- Wipe me down with a warm, damp cloth daily. This idea I kind of like along with a massage, but be careful of my eyes, please. (And don’t be offended if I also feel the need to wash myself up after you’re done.)
- Brush my fur daily. It’s best to do this outdoors so my fur-laden dander doesn’t fly all over the house and stick to everything defeating the purpose entirely. Ooh, couple that with a leisurely massage and I’ll cooperate.
- Bathe me at least once or twice a week. Okay, I totally disagree with this one, but if you really must do this, please use cat shampoo with a pH of 7.0 to 7.5—your shampoo smells repulsive and dries my skin. Or better yet, you can get these pet wipe things and a special non-shampoo solution at www.natlallergy.com. (It’s the website I was on when you shooed me off the keyboard and accused me of losing your Word document.)
- Give me a bath at a time when I’m likely to be relaxed, such as after a meal. (But don’t count on the meal staying down for long.) It’s a good idea to remove shower curtains, unless you would like a custom-clawed fringe trim.
I don’t mean to sound harsh, but I really hate the whole bath thing, and bathing by itself doesn’t fix your allergies. But I love you. So, I’ll do my part if you will do yours. It’s only fair.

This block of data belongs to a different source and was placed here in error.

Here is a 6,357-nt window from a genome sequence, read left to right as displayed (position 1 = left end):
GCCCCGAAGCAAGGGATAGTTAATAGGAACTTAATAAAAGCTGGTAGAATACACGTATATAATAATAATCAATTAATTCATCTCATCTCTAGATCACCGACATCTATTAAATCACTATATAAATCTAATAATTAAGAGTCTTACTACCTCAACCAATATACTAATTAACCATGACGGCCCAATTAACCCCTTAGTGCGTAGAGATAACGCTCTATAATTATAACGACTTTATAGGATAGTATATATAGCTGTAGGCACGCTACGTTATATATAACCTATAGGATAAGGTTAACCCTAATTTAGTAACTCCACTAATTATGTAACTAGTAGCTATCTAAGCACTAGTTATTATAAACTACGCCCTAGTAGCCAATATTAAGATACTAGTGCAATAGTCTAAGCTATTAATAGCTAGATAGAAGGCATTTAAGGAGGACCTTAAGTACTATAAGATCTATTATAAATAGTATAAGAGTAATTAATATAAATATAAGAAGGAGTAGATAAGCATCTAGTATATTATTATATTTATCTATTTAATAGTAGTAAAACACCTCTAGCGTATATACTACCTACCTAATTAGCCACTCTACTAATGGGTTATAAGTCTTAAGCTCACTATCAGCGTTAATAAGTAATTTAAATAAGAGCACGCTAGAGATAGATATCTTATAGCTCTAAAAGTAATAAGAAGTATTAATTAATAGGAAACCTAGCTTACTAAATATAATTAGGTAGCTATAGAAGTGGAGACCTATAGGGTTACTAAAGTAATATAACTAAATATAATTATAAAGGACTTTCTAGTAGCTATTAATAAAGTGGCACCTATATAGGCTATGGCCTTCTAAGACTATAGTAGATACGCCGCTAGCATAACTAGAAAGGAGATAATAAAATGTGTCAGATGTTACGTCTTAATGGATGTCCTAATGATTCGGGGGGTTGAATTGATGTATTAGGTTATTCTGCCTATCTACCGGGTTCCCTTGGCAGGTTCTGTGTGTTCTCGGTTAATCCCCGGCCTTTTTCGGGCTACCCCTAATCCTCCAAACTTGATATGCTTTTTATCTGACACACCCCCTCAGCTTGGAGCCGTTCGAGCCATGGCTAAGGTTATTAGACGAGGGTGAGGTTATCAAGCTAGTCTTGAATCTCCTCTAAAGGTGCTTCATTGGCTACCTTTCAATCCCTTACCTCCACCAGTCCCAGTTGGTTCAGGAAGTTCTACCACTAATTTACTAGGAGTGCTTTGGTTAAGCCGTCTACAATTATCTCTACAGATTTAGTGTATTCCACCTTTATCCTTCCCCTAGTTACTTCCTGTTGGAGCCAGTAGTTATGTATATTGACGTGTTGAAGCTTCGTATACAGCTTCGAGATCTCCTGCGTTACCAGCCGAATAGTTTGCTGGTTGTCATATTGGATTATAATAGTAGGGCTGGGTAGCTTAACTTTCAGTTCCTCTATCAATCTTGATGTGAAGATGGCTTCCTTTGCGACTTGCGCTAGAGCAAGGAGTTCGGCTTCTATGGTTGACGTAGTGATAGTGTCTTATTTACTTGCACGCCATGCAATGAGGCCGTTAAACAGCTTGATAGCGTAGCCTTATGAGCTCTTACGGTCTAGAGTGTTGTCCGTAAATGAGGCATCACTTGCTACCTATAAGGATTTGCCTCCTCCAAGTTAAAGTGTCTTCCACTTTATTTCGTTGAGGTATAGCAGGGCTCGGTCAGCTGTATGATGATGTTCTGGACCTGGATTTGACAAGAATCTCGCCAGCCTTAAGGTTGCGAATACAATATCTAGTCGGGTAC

You’ve got to vacuum daily (HEPA please), mop hard surfaces and walls, keep the doors to the bedrooms closed, change the air filters frequently, use your prescribed medications daily and talk to your allergist about immunotherapy (shots – yes, shots).
I know I speak for all the cats that attend my weekly “Cats Coping with Allergic Humans” support group when I say: Please forgive me in advance for any involuntary frantic clawing, gymnastic leaping out of the tub, demonic facial expressions and disgruntled hissing.
Finally, if you’re going to put me through this, the least you can do is make it worth my while. (Hint hint: My very own kitty spa would sweeten the deal considerably.)
(Christie Chapman assisted Mr. Whiskers with the preparation of this article.)
Do you have an amusing cat-bathing story, tips or photos of your cat during bath time? E-mail them to us at firstname.lastname@example.org. We’ll post your stories and photos on our website).
Visit an allergist. Ordinarily we cats are not big on visits to people in white medical coats. (I think I speak for most of us when I say that going to the vet is up there with a field trip to a dog park.) But you going to see someone who’s an expert at helping you breathe better? That’s different. An allergist can help determine if you or a family member is truly allergic to cats, or if something else is to blame for the sneezing and other symptoms (like maybe that mangy mutt). The allergist will give you an allergy test, then evaluate the results and help you develop a plan. The plan might include taking medication. It might also include immunotherapy, or allergy shots. Allergy shots help boost your body’s immunity to the allergens that were causing your symptoms.
For more information and to find an allergist near you, visit the American College of Allergy, Asthma & Immunology (ACAAI)’s website.
First published: Allergy & Asthma Today, December 2009
Medical Review by Peyton Eggleston, MD; Cathy Boutin